To Market: Cabbage Patch
BY KATY KELLEHER / PHOTOS BY MICHAEL PIAZZA
Since the early 1900s, Morse’s Sauerkraut has been making flavorful, fresh sauerkraut in their rural facility in Waldoboro, Maine. Although the business has changed hands over the years, the recipe and production have stayed exactly the same, down to the beechwood mallets used to tamp the fermenting cabbage down in its brine.
The sauerkraut recipe is amazingly simple: Locally grown, hand-sliced winter cabbage is thrown into barrels with a little salt, sugar and water. “People often ask if we add vinegar or pickle it,” says James Gammon, co-owner of Morse’s Sauerkraut. “We do not. What happens is that lactobacterium—which lives on everything, absolutely everywhere—grows and starts to break down the sugars and carbohydrates in the cabbage, creating a naturally sour brine.”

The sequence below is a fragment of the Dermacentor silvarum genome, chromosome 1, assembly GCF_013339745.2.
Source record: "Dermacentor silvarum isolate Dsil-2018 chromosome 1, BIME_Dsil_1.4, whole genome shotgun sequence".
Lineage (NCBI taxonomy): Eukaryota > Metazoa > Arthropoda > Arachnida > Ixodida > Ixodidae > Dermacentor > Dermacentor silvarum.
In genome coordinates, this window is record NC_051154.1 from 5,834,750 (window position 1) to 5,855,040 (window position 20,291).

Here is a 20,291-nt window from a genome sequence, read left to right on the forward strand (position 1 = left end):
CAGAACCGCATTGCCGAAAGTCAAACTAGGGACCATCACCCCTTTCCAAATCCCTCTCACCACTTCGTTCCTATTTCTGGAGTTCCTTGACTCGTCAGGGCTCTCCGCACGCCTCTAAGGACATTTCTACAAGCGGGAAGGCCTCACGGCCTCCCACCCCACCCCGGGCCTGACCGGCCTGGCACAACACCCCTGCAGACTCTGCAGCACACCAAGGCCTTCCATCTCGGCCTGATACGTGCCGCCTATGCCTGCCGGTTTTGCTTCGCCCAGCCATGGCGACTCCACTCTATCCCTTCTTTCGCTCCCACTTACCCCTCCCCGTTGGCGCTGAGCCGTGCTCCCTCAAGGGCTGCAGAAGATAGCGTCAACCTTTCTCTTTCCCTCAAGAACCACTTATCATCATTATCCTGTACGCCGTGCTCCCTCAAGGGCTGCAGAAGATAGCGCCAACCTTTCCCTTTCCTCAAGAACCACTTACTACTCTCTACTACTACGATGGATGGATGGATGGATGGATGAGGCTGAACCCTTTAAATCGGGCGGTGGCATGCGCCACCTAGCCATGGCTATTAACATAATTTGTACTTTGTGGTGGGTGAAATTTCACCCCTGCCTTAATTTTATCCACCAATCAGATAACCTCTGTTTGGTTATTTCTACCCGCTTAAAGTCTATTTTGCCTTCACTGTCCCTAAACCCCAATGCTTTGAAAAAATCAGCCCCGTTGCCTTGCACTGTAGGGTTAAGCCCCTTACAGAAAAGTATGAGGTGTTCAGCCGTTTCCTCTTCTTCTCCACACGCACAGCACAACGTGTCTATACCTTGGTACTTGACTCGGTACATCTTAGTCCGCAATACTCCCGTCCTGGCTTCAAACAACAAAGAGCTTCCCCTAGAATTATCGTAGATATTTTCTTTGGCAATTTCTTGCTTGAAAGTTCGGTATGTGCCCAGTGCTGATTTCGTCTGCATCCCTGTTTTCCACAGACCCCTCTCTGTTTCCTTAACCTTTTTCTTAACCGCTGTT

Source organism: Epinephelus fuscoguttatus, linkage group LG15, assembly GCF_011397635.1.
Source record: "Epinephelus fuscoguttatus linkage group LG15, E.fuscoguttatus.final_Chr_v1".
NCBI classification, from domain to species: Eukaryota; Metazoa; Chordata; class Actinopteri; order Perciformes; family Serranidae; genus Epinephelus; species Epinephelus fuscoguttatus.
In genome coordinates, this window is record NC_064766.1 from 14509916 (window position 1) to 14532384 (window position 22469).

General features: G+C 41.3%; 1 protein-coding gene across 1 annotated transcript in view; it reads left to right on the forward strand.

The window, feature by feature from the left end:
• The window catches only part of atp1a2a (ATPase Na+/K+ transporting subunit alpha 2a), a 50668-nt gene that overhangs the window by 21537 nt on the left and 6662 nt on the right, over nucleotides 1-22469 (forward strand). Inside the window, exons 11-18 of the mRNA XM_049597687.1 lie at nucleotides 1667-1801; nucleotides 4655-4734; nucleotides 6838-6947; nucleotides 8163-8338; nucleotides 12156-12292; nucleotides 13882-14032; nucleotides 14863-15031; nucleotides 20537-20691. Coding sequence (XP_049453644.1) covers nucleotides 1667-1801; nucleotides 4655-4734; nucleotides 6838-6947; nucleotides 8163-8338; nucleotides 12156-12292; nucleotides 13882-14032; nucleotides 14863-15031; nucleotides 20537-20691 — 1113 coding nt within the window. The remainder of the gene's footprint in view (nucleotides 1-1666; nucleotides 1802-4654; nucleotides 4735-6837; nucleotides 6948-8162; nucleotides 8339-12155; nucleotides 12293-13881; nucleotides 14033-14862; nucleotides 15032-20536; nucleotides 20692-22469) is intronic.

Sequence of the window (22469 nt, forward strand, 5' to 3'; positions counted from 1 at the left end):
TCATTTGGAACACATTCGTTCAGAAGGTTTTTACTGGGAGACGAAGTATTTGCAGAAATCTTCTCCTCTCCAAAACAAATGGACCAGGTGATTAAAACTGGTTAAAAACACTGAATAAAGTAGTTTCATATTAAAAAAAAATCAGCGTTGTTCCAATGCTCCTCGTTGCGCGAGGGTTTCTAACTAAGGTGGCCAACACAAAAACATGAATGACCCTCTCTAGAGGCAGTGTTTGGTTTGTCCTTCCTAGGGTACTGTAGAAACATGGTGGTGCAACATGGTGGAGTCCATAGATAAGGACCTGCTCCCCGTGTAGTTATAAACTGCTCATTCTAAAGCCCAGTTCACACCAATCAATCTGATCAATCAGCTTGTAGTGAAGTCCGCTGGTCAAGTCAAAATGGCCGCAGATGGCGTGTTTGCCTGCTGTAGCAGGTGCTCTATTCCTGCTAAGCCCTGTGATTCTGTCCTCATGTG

Morse’s Sauerkraut is sold “on the fresh side,” which means it’s pleasantly crunchy and can be enjoyed raw, straight from the container. But should you prefer a slightly more wilted kraut, all you need to do is let it sit for a few weeks. The lactobacteria will continue on their merry way, and you’ll get an even tangier kraut to sample.
For ideas on how to serve their kraut, head up to the Morse’s Sauerkraut headquarters (where you’ll also find a roadside restaurant and well-stocked European deli) and try it with German sausage, heaping plates of potato pancakes or on top of creamy crocks of mac ’n’ cheese.